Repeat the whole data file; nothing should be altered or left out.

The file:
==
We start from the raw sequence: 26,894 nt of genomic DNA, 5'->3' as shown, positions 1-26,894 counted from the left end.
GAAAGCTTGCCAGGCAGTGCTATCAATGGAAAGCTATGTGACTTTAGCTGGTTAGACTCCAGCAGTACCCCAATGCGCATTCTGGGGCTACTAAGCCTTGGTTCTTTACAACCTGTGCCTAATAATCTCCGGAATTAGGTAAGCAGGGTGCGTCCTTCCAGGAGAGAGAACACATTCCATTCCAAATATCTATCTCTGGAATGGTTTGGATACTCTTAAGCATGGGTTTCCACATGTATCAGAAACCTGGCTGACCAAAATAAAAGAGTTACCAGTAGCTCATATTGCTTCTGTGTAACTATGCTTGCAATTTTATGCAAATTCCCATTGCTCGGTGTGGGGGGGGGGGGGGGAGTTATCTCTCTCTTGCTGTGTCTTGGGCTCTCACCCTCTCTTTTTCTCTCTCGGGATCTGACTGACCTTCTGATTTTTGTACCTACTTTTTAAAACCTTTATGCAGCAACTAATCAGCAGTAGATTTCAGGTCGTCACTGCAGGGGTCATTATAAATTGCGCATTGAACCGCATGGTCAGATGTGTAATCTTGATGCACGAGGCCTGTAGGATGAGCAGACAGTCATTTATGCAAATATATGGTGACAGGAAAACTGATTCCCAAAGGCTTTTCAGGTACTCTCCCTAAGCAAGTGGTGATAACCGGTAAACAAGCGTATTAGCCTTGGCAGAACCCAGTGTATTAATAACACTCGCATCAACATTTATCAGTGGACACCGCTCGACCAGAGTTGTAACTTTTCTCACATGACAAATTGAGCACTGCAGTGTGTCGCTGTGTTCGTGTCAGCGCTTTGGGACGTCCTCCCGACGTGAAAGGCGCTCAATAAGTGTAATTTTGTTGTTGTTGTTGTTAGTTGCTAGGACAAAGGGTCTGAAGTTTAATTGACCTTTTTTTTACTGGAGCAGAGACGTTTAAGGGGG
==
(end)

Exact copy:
We start from the raw sequence: 26,894 nt of genomic DNA, 5'->3' as shown, positions 1-26,894 counted from the left end.
GAAAGCTTGCCAGGCAGTGCTATCAATGGAAAGCTATGTGACTTTAGCTGGTTAGACTCCAGCAGTACCCCAATGCGCATTCTGGGGCTACTAAGCCTTGGTTCTTTACAACCTGTGCCTAATAATCTCCGGAATTAGGTAAGCAGGGTGCGTCCTTCCAGGAGAGAGAACACATTCCATTCCAAATATCTATCTCTGGAATGGTTTGGATACTCTTAAGCATGGGTTTCCACATGTATCAGAAACCTGGCTGACCAAAATAAAAGAGTTACCAGTAGCTCATATTGCTTCTGTGTAACTATGCTTGCAATTTTATGCAAATTCCCATTGCTCGGTGTGGGGGGGGGGGGGGGAGTTATCTCTCTCTTGCTGTGTCTTGGGCTCTCACCCTCTCTTTTTCTCTCTCGGGATCTGACTGACCTTCTGATTTTTGTACCTACTTTTTAAAACCTTTATGCAGCAACTAATCAGCAGTAGATTTCAGGTCGTCACTGCAGGGGTCATTATAAATTGCGCATTGAACCGCATGGTCAGATGTGTAATCTTGATGCACGAGGCCTGTAGGATGAGCAGACAGTCATTTATGCAAATATATGGTGACAGGAAAACTGATTCCCAAAGGCTTTTCAGGTACTCTCCCTAAGCAAGTGGTGATAACCGGTAAACAAGCGTATTAGCCTTGGCAGAACCCAGTGTATTAATAACACTCGCATCAACATTTATCAGTGGACACCGCTCGACCAGAGTTGTAACTTTTCTCACATGACAAATTGAGCACTGCAGTGTGTCGCTGTGTTCGTGTCAGCGCTTTGGGACGTCCTCCCGACGTGAAAGGCGCTCAATAAGTGTAATTTTGTTGTTGTTGTTGTTAGTTGCTAGGACAAAGGGTCTGAAGTTTAATTGACCTTTTTTTTACTGGAGCAGAGACGTTTAAGGGGG